Flashman in the Great Game

Fraser, George MacDonald. Flashman in the Great Game. New York: Alfred A Knopf, 1975.

Reason read: to continue the series started in April in honor of Fraser’s birth month.

We have been following Harry Flashman through his adventures (the Afghanistan War, encounters with Count Bismarck and Lola Montes, the African slave trade and the Crimean War). This time the year is 1856 and he is caught up in the Great Indian Mutiny and this is, by far, his bloodiest adventure yet. Flashman has been chosen to be a secret agent to discover who is cooking up the rebellion. Thanks to his knowledge of various languages and his ability to blend in with the natives Flashy is able to discern the enemy is none other than his old nemesis, Count Nicholas Pavlevitch. Once again, coward Harry Flashman is in the thick of it, battling Russian spies, secret assassins, rampaging mutineers and Thugs. But, that doesn’t mean he doesn’t have time for a quick roll in the hay with prostitutes and even Lakshmaibai, the “Jezebel of Jhansi.” Some things never change.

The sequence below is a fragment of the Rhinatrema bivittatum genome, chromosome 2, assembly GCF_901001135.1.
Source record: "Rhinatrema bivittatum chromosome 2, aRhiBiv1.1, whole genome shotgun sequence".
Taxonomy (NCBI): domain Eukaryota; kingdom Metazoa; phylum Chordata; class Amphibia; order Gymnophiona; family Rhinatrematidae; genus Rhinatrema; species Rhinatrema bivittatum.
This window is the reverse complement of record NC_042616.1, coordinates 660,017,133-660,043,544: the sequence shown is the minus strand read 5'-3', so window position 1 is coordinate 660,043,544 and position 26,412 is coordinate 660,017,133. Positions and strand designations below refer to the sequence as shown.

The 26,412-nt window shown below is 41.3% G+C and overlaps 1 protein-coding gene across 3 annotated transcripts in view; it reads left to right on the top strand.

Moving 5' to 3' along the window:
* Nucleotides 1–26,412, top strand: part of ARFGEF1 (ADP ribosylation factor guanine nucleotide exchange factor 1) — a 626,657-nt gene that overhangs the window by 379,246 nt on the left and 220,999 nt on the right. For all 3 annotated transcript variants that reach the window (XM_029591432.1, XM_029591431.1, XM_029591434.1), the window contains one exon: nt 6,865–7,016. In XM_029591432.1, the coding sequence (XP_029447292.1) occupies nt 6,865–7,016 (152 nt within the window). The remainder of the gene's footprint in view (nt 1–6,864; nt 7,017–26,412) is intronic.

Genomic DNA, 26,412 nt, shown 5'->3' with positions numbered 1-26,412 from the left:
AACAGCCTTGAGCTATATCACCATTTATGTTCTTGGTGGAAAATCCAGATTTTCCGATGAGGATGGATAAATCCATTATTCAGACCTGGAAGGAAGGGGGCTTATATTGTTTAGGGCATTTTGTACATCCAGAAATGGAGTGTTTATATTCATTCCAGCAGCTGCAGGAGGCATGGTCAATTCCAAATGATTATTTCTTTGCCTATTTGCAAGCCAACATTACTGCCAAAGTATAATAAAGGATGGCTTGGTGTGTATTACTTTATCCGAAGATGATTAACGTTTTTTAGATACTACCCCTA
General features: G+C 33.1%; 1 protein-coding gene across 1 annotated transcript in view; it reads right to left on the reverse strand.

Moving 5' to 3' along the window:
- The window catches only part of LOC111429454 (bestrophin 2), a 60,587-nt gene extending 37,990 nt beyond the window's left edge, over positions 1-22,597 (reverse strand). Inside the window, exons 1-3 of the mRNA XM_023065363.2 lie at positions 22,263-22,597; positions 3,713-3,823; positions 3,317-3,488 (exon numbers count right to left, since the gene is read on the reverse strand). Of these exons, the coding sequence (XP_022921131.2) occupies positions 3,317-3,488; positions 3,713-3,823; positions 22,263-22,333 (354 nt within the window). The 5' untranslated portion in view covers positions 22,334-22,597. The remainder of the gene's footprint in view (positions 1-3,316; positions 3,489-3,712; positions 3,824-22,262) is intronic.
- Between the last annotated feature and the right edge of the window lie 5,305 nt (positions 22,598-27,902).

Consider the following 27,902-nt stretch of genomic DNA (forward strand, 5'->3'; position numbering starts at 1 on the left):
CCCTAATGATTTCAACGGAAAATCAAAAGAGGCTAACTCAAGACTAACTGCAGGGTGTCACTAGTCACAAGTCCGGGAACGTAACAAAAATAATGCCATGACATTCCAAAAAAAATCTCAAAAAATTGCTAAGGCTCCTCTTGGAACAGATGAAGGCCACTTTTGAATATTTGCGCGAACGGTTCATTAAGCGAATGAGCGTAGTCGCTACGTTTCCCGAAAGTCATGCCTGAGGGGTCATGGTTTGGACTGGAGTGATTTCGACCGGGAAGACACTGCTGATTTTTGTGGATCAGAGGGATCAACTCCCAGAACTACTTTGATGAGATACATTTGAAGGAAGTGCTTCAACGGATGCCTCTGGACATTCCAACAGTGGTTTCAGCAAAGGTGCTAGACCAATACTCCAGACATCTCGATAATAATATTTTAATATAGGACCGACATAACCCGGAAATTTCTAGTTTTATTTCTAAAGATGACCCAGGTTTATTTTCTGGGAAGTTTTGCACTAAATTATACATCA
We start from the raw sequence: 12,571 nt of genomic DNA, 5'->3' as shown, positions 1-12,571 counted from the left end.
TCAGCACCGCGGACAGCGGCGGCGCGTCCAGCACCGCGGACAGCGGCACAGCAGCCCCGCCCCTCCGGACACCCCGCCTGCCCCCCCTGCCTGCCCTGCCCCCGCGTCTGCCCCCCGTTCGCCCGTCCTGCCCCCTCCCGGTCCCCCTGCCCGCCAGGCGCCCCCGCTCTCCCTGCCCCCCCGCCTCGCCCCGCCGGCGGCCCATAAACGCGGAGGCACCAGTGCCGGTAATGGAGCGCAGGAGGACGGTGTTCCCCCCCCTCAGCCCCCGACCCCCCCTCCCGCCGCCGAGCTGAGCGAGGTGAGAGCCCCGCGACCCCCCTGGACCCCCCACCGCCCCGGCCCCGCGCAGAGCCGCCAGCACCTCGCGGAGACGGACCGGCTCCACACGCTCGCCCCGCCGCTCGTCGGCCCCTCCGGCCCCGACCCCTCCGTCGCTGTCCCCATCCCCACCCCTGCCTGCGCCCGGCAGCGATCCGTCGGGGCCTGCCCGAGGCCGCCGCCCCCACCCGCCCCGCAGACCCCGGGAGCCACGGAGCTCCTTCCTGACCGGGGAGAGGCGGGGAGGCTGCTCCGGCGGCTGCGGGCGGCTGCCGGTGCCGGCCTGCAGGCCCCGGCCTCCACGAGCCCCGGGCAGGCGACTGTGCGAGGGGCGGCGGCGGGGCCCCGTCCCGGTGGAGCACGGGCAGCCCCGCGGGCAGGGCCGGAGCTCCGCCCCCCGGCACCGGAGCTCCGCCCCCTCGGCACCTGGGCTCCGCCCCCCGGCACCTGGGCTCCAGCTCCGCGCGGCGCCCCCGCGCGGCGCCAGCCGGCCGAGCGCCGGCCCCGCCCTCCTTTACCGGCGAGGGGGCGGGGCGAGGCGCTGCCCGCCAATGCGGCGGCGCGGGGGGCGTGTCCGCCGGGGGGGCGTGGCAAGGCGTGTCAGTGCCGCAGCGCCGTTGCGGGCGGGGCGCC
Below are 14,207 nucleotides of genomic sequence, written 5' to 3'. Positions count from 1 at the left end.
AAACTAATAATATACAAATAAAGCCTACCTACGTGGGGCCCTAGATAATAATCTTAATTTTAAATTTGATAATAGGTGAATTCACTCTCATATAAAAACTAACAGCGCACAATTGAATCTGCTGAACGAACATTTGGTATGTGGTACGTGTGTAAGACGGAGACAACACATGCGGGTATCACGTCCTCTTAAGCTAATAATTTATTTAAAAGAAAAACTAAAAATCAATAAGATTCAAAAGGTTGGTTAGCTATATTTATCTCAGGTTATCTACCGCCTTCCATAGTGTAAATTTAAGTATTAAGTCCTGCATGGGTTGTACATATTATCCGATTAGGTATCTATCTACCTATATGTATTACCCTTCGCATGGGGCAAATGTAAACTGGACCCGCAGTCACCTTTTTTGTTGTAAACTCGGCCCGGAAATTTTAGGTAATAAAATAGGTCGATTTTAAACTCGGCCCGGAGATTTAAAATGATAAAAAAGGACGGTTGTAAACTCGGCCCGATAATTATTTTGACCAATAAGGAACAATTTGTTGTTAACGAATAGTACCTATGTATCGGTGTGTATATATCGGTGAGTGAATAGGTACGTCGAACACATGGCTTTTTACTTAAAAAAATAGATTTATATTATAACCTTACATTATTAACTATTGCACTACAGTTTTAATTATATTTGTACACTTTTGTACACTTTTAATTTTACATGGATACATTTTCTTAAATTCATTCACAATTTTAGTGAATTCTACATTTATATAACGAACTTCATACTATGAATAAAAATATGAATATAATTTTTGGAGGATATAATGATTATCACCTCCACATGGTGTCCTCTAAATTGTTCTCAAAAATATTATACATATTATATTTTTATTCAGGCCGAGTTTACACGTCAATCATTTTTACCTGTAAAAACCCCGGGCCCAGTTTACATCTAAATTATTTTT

The great game is described as to lie low in disguise, watching, listening and waiting for the right time to strike. Considering this is about the Indian Mutiny, that sounds about right.

Quotes I liked, “The truth is we all live under false pretenses much of the time; you just have to put on a bold front and brazen through” (p 109), and “Sufficient to say that fear, shock, ignorance, and racial and religious intolerance, on both sides, combined to produce a hatred akin to madness in some individuals…” (p 327). Again, some things never change.
I also liked the dedication, “For the Mad White Woman of Papar River.”

Book trivia: portions of Flashman in the Great Game appeared in Playboy Magazine.

Author fact: I’ve got nothing new this time around but fear not! I have at least 4 or 5 more times to write something else about Mr. Fraser.

BookLust Twist: from Book Lust in the chapter called “George MacDonald Fraser: Too Good To Miss” (p 93).

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